At approximately 8:37 p.m. on Tuesday, the Weinblog™ held its long-promised referendum to decide if we wanted to remain a member of the United Union of Bloggers.
Over the years, the Internet has grown increasingly volatile. The rise of social media has only highlighted that trend.
A major consequence of the Internet’s expansion is the deterioration of the English language: when experiencing a certain emotion, people invent acrostic behavioral terminologies, like FML or YOLO, because they’re too lazy to express how they truly feel.
Last year, fake news became an Internet epidemic.
And recently, the Republican-controlled Congress repealed Internet privacy protections preventing Internet service providers from sharing your data without permission.
It has gone far enough.
So, finally, on Tuesday, March 28, we held our long-awaited referendum to vote if we should leave the United Union of Bloggers – UUB for short – which I officially anointed as Bloxit.
The electorate comprised two people: myself, who voted with a resounding ‘yes,’ and my cat Marbles, who stared at me, licked his paw, and then rushed to a nearby window to stare at what I presume was a bird. I took those actions as a declaration of assent.
And with that, I initiated the process. I stood on my front lawn wearing a bandanna, while somehow equipped with a walking stick akin to the one carried by Gandalf in Lord of the rings, and yelled, ‘BLOXIT!” And then I went inside and ate a cheese sandwich.
OK, so this was a dramatic representation of what it would be like if individual websites were able to declare their own sovereignty from the Internet, not unlike the current trend of European countries deciding whether they wish to remain as a member state of the European Union.
As we all remember, the United Kingdom voted last summer to leave the E.U., and this week, nine months after 51% of voters chose to support ‘Brexit,’ Prime Minister Theresa May has formally initiated the exiting process.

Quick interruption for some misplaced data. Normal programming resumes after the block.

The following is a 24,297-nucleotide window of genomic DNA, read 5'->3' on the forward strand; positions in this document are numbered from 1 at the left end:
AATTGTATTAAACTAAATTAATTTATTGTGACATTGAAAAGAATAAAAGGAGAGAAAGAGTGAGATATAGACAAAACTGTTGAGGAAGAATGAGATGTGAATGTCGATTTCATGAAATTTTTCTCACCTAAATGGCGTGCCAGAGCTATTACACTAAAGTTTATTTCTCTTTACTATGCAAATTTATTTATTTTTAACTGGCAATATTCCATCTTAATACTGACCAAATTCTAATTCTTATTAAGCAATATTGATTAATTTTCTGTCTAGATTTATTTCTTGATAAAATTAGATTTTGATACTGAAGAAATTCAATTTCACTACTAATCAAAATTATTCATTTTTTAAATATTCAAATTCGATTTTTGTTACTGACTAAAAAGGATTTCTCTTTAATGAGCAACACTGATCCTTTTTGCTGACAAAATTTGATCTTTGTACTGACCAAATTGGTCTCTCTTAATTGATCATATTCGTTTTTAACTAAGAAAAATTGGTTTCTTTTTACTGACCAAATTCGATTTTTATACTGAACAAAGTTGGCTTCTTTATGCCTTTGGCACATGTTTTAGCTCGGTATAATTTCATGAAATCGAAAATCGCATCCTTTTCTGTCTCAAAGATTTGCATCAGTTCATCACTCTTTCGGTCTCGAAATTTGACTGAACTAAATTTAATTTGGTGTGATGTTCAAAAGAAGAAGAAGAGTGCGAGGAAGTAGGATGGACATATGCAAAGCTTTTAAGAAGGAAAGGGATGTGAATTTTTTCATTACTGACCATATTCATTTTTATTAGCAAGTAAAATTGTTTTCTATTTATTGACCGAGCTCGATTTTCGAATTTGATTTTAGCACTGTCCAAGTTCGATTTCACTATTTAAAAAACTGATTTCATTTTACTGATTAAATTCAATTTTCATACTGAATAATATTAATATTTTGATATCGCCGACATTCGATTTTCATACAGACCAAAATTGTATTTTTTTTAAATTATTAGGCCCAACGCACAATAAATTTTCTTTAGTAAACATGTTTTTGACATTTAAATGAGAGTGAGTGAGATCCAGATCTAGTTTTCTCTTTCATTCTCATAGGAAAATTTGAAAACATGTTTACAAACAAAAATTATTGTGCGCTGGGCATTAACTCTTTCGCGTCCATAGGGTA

In the meantime, many other European countries have flirted with the idea of holding their own referendums, and Scotland is deliberating whether to even stay in the United Kingdom.
Theresa May accomplished the start of the Brexit process by triggering Article 50 of the Treaty on European Union, also known as the Lisbon Treaty, meaning Britain must officially be out by April 2019. Think of it as your parents telling you that if you don’t get a job within two years, you’re kicked out of the house, whether you like it or not.
May sent a letter shortly before 12:30 p.m. local time to Donald Tusk, the President of the European Council, signaling the initiation of Article 50. And if you think the instructions provide an extremely complex and detailed protocol for an unprecedented departure from a continental geopolitical and economic union, you’d be wrong – it’s five steps. Monopoly comes with more instructions.
In case you hadn’t figured it out, there’s no such thing as Bloxit. I made it up. And if it did exist, my departure from the also-made-up UUB would be far less consequential than the UK’s forthcoming departure from the E.U.
But hey, it’s fun to joke about things that could cause real-life economic turmoil as well as deep uncertainty in the futures of young British people for decades to come.